These days 126kWs of peak power and 343Nms of peak torque can only be described as modest yet it’s still more than enough to waft you and the dog/family along in close to car-like levels of cabin quiet, comfort and economy on the open road during the week, and still be up for a 750kg (unbraked)/2800kg braked) boat or race car towing job come the weekend.

The only – ever so slight – negative is that you’re working with quite a long throttle, and matching kick down with 14ToyotaHiluxKMwheel-2traffic flow takes a bit of practice to get right.

In typical Toyota fashion the ‘lux is a vehicle you immediately feel at home in, with plenty of room for XXL-size arms and legs, a standard seat plane which is not too high and not too low, excellent all-round visibility, absolutely panoramic door mirrors, a nice tactile feel to the main contact points (steering wheel, stick shift and handbrake) and nicely weighted and placed indicator, light and cruise control stalks.

Steering accuracy and weighting is first rate too, though there are still (in my humble opinion) too many turns lock to lock. But that (and the fact I kept banging my left elbow on the tall oddment box between the seats) is the extent of my ergonomic complaints.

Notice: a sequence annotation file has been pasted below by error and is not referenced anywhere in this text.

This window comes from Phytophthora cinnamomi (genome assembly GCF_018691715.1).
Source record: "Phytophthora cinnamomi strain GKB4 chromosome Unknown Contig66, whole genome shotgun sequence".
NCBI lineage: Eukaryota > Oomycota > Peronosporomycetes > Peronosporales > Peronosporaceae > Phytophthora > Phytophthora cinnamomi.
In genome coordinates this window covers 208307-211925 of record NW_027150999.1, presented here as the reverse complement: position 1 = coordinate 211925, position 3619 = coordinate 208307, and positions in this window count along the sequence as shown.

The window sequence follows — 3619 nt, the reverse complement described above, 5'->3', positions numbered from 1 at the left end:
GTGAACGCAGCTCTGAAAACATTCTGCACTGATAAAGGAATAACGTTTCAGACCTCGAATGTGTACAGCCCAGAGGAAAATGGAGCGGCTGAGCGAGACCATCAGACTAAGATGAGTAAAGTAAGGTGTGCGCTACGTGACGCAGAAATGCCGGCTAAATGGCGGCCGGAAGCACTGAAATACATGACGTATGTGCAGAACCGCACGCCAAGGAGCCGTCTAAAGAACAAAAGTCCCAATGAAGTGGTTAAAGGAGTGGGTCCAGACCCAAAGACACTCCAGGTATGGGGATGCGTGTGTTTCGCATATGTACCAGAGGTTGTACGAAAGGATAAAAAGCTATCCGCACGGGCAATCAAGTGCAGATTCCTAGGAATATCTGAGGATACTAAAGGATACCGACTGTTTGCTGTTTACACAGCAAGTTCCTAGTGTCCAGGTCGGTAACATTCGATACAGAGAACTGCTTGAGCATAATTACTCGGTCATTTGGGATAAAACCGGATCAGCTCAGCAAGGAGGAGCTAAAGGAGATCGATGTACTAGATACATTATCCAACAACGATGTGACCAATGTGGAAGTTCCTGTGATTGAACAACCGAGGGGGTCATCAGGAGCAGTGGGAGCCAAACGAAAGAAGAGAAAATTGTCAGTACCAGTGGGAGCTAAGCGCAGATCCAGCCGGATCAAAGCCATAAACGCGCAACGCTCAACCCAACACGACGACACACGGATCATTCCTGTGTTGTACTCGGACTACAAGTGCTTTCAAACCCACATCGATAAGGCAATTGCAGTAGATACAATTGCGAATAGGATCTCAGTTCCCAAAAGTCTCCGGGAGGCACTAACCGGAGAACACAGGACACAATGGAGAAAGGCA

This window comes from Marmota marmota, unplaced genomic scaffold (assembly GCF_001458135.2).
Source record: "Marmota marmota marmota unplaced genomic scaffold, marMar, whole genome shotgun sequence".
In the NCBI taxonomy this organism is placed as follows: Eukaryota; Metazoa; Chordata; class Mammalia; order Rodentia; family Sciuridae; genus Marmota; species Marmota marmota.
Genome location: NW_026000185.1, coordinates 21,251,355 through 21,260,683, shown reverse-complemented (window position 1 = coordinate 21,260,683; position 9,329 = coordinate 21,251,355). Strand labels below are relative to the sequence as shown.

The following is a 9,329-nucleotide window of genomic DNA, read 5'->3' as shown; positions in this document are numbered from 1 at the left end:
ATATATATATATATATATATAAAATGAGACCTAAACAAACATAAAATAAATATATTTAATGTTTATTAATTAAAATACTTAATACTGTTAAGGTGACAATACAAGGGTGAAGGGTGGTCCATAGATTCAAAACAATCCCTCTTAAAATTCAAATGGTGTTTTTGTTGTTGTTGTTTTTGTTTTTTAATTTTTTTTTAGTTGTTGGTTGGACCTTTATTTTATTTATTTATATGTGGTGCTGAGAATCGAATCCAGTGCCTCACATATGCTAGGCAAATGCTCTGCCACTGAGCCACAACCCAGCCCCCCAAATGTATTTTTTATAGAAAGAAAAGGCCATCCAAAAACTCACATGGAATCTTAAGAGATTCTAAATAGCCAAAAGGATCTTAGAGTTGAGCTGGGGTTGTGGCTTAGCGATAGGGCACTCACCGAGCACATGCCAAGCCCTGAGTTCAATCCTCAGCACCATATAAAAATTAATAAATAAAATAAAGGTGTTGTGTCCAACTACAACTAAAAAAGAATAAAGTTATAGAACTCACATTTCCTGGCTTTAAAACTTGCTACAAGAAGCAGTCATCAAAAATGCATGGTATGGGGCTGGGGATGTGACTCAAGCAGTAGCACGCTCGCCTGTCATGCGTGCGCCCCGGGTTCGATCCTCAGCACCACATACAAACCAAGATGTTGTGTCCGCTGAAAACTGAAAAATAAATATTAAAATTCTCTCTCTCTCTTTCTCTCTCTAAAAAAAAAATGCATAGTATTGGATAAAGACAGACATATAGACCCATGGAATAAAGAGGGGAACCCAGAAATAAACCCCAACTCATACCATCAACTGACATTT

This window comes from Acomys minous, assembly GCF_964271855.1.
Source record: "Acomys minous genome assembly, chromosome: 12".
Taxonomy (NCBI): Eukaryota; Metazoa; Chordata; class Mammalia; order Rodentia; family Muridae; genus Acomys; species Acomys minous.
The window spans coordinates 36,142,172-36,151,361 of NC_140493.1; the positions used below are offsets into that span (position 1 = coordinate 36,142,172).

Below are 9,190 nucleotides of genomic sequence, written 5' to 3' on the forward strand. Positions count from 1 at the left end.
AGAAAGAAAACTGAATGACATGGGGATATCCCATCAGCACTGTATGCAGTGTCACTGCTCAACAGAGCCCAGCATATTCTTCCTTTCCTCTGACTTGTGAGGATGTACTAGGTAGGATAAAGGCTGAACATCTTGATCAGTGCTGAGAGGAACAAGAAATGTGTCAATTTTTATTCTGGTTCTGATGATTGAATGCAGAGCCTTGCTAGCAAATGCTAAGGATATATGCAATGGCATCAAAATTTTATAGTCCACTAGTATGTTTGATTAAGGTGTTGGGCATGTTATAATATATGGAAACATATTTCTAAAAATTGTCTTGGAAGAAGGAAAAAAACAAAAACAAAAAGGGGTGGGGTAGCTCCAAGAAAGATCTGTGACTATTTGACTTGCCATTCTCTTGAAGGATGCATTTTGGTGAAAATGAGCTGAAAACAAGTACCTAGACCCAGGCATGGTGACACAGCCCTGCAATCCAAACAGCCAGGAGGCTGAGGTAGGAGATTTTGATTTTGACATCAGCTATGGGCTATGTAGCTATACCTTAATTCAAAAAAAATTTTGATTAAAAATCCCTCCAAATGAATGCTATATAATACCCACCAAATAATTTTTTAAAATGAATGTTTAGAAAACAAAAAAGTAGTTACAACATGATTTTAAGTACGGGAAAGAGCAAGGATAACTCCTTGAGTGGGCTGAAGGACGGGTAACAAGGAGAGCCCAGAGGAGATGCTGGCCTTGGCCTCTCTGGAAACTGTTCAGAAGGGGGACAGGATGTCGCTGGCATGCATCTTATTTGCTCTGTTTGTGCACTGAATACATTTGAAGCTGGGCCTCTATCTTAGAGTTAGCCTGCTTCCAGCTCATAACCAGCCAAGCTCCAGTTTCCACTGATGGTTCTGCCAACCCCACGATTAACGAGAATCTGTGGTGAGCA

Adults or long-limbed adolescents will find the back seat a little lacking in the leg-room department, but – as I found out with my own teenagers – the driver and front seat passenger definitely don’t need all the space at their disposal.

Talk to anyone currently driving, or even just in the market for a contemporary Hilux, and its the model’s versatility, reliability and plain simple old bang-for-your buck which keep them coming back. If there is an elephant in the room, however, it is ride quality.

Sure, with those 17 inch rims and 70-profile this latest ‘lux doesn’t get it’s jiggle on quite as frenetically as earlier (15 in. rim) 4WD models. And load her up with a tray full of contractor’s trappings, or a farm quad on a trailer,  and you cancel out the the worst of the high intensity harmonics.

Tootle along by yourself – or load up the wife and kids and take ’em to the drive-through – though, and even on the smoothest of motorway or McDonald’s car park tarmac you always end up kicking yourself for not chucking a couple of bags of cement over the tailgate before you set out.

In both cases its the firmness of the first few millimetres of suspension travel which seems to be the culprit. At speed the effect is less pronounced because the jolt is spread across the length of the chassis.

Cross a judder bar or even pot hole edge at slow speed, though, and let’s just say  you’ll be glad there’s plenty of headroom.

But perhaps we (or rather I) doth complain too much.

Though Ford’s heavier, more powerful Ranger is now giving it a serious run for its money, the Hilux remains New Zealand’ top-selling commercial vehicle. For good reason.

Sure, ride quality could be better. But if it was, compromises would, no doubt, crop up in other areas.

And while the country’s upwardly mobile chippies, sparkies and plumbers, and adventure-loving weekend warriors, still want a true all-purpose family/work/recreation all-rounder, ride quality is a trade-off (if you’ll pardon the pun) the vast majority seem more than willing to make.

Price: from $49,890


  • Look
  • Feel
  • Safety features



  • Ride quality
  • Steering lock



Pictures: Kate MacKay